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Where’s the lignin in sugarcane bagasse?

Sugarcane: more precise measurements to locate lignin

Léo RamosSugarcane: more precise measurements to locate ligninLéo Ramos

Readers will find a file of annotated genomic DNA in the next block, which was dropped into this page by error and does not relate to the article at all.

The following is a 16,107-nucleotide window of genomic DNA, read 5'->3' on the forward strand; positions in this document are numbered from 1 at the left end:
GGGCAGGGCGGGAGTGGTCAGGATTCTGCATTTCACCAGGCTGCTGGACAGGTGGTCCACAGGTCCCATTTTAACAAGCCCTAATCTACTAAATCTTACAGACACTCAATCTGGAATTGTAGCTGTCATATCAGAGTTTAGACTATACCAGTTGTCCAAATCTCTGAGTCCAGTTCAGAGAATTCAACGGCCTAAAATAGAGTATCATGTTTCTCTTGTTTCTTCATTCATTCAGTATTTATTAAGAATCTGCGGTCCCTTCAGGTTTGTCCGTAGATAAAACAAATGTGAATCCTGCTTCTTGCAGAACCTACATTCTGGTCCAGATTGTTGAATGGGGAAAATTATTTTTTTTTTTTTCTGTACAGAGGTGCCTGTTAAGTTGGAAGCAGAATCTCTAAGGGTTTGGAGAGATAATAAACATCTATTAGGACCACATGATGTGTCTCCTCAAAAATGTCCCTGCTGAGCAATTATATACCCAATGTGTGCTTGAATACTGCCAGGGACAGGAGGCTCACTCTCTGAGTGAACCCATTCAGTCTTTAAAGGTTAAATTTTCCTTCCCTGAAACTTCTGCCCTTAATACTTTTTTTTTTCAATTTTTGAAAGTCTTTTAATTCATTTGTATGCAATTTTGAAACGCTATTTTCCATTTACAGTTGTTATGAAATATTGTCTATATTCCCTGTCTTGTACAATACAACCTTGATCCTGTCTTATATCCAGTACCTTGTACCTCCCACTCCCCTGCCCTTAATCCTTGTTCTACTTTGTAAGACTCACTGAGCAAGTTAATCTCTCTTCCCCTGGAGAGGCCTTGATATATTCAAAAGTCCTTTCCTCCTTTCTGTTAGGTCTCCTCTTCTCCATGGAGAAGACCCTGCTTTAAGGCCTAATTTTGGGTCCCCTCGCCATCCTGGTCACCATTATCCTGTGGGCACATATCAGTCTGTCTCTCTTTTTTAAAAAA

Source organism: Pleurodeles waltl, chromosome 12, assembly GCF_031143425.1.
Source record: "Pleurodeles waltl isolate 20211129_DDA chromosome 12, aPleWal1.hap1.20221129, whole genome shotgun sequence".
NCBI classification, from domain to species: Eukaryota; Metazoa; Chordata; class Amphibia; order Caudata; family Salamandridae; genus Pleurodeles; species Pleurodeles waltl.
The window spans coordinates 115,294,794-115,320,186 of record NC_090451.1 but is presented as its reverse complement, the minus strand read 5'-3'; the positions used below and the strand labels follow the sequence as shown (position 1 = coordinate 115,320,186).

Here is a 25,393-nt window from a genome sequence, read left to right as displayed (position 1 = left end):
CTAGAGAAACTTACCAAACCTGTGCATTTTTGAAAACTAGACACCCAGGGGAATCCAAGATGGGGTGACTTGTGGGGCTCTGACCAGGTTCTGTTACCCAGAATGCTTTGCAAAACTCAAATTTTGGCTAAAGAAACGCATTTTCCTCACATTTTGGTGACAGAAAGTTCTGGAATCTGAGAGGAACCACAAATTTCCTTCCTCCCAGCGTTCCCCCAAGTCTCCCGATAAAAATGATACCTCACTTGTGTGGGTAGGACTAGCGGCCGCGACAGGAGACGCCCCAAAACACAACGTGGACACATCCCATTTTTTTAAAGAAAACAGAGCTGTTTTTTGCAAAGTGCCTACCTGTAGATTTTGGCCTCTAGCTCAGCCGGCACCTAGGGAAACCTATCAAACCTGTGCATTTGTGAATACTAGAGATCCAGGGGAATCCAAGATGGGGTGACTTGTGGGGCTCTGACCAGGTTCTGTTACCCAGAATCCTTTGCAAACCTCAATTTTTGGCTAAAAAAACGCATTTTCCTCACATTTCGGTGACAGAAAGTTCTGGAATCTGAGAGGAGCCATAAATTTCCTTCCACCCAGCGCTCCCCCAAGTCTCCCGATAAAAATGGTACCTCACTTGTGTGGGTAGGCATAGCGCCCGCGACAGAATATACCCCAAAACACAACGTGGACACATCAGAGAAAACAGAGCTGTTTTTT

With the aid of confocal optical microscopy, a group of researchers with the São Carlos Institute of Physics (IFSC), at the University of São Paulo (USP), has successfully identified minimum concentrations of lignin in sugarcane bagasse, which is valuable information when it comes to converting biomass into cellulosic ethanol. One of the steps in the chemical pretreatment of bagasse used to produce second-generation ethanol is the removal of lignin, which increases the rigidity of the plant cell wall and interferes with access to the cellulose, thereby hampering the breakdown of sugars. “We applied fluorescent confocal microscopy to map the exact place where the lignin is located in the wall of the sugarcane fiber,” explains Francisco Eduardo Gontijo Guimarães, a researcher involved in the project led by Igor Polikarpov, of IFSC-USP. They believe this will make it possible to assess whether the chemical pretreatments used in the conversion process are effective. “Most of the methods now in use can measure lignin concentrations no lower than 9%, while we’ve already reached 1%,” Guimarães underscores. Using confocal microscopy, Polikarpov’s team has also measured single cell fibers; this represents an advance over current methods, which measure the group of fibers.